SEMAPHORIN3A COUPLES OSTEOGENESIS AND ANGIOGENESIS IN TISSUE-ENGINEERED OSTEOGENIC GRAFTS

Jun 30, 2022, 2:00 PM
10m
Room: S1

Room: S1

Speaker

Grosso, Andrea (Department of Biomedicine, University of Basel)

Description

"Introduction. Coupling of angiogenesis and osteogenesis is crucial to generate vascularized bone grafts. Semaphorin 3a (Sema3a) regulates osteoblasts and osteoclasts to promote bone synthesis through Neuropilin-1 receptor (NP1). We previously found that: 1) short-term delivery of Vascular Endothelial Growth Factor (VEGF) in osteogenic grafts dose-dependently decreases bone formation by increasing resorption and impairing progenitor differentiation; 2) in skeletal muscle VEGF dose-dependently inhibits endothelial Sema3a expression, impairing recruitment of Neuropilin-1-expressing monocytes (NEM), TGF-b1 production and SMAD2/3 activation. Here we investigated whether: a) VEGF impairs bone formation by inhibiting endogenous Sema3a expression; b) Sema3a treatment could improve both bone formation and vascularization in engineered bone grafts.

Methods. Fibrin matrices were decorated with recombinant VEGF or Sema3a proteins that were engineered with a transglutaminase substrate sequence (TG-VEGF and TG-Sema3a) to allow cross-linking into fibrin hydrogels. Osteogenic grafts were prepared with human bone marrow mesenchymal cells (BMSC) and hydroxyapatite granules in a fibrin hydrogel containing TG-VEGF, TG-Sema3a or both at ratio of 1:1 and implanted ectopically in nude mice. Sema3a blockade was achieved with a specific antibody (anti-NP1A) that prevents Nrp1 binding to Sema3a, but not to VEGF.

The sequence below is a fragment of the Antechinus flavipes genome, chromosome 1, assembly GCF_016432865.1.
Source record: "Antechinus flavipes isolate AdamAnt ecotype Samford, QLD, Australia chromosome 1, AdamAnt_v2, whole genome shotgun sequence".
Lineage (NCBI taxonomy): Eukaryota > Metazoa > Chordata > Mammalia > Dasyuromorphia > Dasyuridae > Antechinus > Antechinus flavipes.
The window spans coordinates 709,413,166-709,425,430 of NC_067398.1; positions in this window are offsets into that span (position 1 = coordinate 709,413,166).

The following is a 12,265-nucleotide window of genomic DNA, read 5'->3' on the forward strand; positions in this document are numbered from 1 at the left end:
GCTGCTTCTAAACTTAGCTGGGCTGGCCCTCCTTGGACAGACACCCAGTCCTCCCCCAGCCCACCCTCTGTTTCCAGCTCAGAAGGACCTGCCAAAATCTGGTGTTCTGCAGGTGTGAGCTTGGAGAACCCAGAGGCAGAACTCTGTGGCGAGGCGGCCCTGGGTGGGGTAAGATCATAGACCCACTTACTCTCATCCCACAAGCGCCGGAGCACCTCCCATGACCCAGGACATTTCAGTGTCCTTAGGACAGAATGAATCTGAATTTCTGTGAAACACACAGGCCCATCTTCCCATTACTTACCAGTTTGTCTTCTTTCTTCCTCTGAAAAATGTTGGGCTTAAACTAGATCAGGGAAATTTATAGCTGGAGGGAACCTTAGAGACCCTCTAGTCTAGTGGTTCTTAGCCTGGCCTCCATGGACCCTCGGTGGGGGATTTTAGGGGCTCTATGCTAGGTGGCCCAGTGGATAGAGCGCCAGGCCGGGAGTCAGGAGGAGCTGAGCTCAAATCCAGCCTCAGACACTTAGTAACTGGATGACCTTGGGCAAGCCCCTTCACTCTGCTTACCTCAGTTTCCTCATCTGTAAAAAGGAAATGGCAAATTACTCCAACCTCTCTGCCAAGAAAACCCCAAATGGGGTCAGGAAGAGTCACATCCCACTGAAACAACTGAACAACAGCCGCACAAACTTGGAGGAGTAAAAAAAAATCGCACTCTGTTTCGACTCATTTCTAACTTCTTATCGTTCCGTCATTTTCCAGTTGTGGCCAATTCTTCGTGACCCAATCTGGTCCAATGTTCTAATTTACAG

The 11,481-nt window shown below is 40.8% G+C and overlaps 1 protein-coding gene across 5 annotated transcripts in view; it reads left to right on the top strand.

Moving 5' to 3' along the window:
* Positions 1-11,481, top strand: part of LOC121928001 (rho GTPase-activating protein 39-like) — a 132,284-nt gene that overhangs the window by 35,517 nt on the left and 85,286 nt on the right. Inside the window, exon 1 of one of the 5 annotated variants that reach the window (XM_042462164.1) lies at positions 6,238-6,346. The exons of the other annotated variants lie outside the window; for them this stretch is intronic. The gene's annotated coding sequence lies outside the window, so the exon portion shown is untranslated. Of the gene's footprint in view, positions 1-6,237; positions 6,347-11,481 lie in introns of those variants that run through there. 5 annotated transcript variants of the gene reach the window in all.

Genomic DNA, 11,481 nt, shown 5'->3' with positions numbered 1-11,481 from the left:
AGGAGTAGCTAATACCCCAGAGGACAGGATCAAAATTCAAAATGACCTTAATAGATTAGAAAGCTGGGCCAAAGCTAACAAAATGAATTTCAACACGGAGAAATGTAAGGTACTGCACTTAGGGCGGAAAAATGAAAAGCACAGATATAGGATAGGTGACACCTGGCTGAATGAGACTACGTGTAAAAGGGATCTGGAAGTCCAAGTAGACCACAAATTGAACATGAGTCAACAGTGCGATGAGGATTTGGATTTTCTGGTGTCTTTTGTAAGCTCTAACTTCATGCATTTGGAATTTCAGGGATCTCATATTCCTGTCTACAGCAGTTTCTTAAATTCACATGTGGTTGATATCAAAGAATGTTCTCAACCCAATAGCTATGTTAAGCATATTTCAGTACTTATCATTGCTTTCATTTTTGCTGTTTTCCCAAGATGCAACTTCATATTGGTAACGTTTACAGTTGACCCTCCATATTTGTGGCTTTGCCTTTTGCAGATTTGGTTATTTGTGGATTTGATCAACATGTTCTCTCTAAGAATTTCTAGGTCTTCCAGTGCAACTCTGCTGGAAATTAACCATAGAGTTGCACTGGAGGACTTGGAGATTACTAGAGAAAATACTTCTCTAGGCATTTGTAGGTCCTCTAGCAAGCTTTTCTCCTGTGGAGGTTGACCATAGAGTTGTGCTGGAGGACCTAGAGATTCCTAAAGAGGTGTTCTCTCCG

Results. 100 mg/ml of TG-VEGF (high dose) caused severe bone loss and significant downregulation of endogenous Sema3a expression. 0.1 µg/ml of TG-VEGF (low dose), instead, preserved both bone formation and Sema3A expression. Loss-of-function experiments showed that blocking Sema3a/NP-1 signaling significantly impaired bone tissue development, increased osteoclasts recruitment and, interestingly, also decreased vascular invasion both in the absence and presence of low TG-VEGF. Further, Sema3a/NP-1 blockade significantly reduced both human progenitor survival and endogenous Sema3a expression, as well as phospho-SMAD 2/3 activation in both human progenitors and host endothelial cells. These data are consistent with a positive feed-back loop between Sema3a and TGF-b1 signaling, as we previously described in skeletal muscle. Conversely, in gain-of-function experiments, TG-Sema3a co-delivery was able to prevent bone loss induced by high TG-VEGF, while preserving efficient vascular growth. Notably, TG-Sema3a alone could increase both the amount of mineralized matrix and vascular invasion in the absence of any TG-VEGF.

Conclusion. These data suggest that Sema3a: 1) is required for intramembranous ossification in osteogenic grafts; and 2) provides a key molecular link coupling angiogenesis and bone formation. These data identify Sema3a as a promising target to generate vascularized bone grafts in a clinical setting."
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